2:54 The Casey opinion points out that not many women would have problems getting their husband's permission for an abortion. Is it less of a right because not many people need it? Alito responds that the law was unclear. O'Connor had a few statements about extreme burdens or undue obstacles. How do you apply that to the numerous provisions of the law? The plaintiffs said they all were undue. Justice Stevens later agreed, because even a 24-hour waiting period would prevent some from having an abortion. Most on the third circuit found that most didn't. Informed consent and 24-hour waiting periods did not. The disagreement was only on spousal notification (with the violence exception and so on). Alito says he wrestles with it, but that was the best he could do under the circumstances.
2:50 Kohl asks about traditional values: which ones did you have in mind? Alito says in 1985 he would have meant living in your neighborhood in peace, raising a family with traditional beliefs, sparing psychological threats from outside, and practicing your own conscience.
2:48 In 1985, Alito outlined the development of his thought. The decisions of the Warren Court stimulated his interest in constitutional law, and one particular book stimulated his intertest especially. He was a liberal but critical of the Warren Court. The main point Alito took from the book was judicial restraint. He never opposed one-person, one-vote. His father's work in the legislature on reapportionment raised questions about how far that needed to be taken. The Warren Court made it clear that they need to be almost exact in population. This particular book thought the Supreme Court had taken that principle too far, and Alito's father's work became very difficult.
2:45 Alito mentions that he disagrees with him on some issues, and those were some of them. He's an imporant constitutional scholar whose work deserves respect, and his nomination was worth supporting at that time by someone working for Reagan.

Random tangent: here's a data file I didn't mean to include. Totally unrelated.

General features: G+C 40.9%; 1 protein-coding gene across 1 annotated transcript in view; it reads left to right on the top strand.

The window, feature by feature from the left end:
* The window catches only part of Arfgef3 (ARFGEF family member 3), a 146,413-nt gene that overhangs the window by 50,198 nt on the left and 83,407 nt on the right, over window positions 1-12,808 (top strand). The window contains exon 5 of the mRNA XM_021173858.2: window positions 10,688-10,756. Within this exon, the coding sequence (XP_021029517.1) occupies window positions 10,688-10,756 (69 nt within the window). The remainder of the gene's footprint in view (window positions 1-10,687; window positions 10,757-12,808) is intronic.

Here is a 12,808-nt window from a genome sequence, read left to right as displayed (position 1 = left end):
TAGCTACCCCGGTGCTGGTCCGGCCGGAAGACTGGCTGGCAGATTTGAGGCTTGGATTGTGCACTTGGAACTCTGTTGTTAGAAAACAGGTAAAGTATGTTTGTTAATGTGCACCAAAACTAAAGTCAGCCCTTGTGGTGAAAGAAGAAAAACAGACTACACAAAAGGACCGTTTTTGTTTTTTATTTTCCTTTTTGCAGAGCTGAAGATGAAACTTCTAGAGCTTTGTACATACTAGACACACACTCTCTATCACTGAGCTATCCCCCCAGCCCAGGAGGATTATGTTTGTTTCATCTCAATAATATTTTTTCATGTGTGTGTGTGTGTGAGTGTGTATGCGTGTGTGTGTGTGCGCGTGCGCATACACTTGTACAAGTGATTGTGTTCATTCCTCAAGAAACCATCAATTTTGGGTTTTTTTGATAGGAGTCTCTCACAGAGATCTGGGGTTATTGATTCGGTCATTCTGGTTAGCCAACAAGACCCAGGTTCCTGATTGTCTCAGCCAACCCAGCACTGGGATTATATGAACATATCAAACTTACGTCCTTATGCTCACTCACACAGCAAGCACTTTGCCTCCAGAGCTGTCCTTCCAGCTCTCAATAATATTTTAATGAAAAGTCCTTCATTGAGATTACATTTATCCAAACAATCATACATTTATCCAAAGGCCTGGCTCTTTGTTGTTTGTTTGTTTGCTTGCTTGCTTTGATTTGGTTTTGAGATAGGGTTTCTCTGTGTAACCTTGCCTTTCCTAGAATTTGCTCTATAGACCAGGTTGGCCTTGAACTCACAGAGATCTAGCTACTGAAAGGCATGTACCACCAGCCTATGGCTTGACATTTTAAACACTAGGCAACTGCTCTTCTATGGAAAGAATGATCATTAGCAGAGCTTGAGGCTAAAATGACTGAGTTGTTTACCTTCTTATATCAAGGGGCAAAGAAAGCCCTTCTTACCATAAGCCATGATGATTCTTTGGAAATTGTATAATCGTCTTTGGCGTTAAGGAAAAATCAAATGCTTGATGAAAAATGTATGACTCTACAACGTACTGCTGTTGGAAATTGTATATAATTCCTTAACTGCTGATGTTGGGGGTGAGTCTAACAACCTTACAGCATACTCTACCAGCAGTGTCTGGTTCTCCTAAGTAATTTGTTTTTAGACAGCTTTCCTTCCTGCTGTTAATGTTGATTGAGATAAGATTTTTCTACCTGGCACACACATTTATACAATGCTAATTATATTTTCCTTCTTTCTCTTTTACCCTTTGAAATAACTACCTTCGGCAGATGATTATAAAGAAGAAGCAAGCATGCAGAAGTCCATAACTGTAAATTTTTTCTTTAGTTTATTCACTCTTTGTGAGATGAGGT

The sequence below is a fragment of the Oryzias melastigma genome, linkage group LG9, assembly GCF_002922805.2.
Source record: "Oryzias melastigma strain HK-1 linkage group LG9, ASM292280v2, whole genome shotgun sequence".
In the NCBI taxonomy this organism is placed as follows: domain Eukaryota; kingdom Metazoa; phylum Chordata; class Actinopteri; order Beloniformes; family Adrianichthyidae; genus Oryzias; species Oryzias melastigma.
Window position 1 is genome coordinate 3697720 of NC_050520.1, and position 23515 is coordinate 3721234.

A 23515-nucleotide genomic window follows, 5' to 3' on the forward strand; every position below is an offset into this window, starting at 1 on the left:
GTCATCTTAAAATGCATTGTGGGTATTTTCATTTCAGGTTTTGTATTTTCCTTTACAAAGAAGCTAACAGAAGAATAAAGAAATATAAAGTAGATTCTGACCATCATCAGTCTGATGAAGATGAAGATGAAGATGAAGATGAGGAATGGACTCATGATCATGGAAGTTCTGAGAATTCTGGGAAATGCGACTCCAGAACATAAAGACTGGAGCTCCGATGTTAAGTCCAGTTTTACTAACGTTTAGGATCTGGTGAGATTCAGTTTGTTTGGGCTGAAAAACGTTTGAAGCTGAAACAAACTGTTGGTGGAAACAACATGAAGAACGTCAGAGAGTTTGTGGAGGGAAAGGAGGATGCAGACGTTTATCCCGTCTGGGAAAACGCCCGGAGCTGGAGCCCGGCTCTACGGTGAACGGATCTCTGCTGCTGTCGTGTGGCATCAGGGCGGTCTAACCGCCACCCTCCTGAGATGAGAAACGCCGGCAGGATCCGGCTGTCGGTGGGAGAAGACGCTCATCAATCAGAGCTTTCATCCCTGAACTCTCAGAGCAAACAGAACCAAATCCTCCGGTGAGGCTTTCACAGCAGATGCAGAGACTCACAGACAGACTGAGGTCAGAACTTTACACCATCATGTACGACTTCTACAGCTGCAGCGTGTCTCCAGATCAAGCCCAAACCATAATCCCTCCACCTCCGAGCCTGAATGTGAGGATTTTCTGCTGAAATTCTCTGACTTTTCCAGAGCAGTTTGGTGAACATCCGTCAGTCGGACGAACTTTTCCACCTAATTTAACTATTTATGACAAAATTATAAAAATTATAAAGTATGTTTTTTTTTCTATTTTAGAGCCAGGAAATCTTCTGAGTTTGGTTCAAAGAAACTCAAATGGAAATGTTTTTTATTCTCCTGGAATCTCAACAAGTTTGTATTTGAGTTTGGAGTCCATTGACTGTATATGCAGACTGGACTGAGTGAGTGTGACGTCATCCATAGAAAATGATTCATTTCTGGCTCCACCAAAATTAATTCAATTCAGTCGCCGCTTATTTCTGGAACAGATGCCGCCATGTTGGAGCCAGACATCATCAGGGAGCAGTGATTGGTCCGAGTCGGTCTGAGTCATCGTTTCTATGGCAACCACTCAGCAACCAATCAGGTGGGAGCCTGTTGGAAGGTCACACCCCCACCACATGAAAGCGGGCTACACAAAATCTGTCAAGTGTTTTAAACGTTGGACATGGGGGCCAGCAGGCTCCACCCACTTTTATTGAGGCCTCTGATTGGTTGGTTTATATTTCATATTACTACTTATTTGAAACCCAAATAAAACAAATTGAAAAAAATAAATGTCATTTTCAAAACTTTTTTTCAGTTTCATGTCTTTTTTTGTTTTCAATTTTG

2:44 Alito responds that he agrees with Bork on some things and disagrees with him on some. On Griswold, he disagrees. On reapportionment, he now thinks one-person one-vote is a fundamental part of our constitutional law and doesn't see a reason why it should be reexamined at this point. Every district has been reapportioned on this basis numerous times. Under the 4th Amendment we now require a warrant for surveilance, and that led to FISA. That's the current prevailing view, and Alito has no problem with it at this point.
2:41 Kohl points out that Alito once thought Bork was one of the most outstanding nominees of all time. He thought minorities had no constitutional right to have vote counted equally. He thought Roe v. Wade was usurpation of state legislative authority. He had a broad view of executive power. Do you agree with some of this, and would you support some of this on the Supreme Court?
2:40 Kohl responds that a number of cases brought in rights that following the law rigidly wouldn't result. Can you be innovative and see new things no one else have seen? Alito says applying isn't easy, even once you get the principles, but you need the principles in the Constitution and not the judge's principles. Sometimes this leads to innovation. The equal protection clause's true meaning was not recognized from Plessy v. Ferguson to Brown v. Board of Education.
2:37 Alito responds that the Constitution can be specific or general. Applying to a new situation is the judiciary's job. It should be neutral, and it shouldn't involve substituting their own preferences for those in the Constitution. They can't inject policy views or preferences about where society should be moving.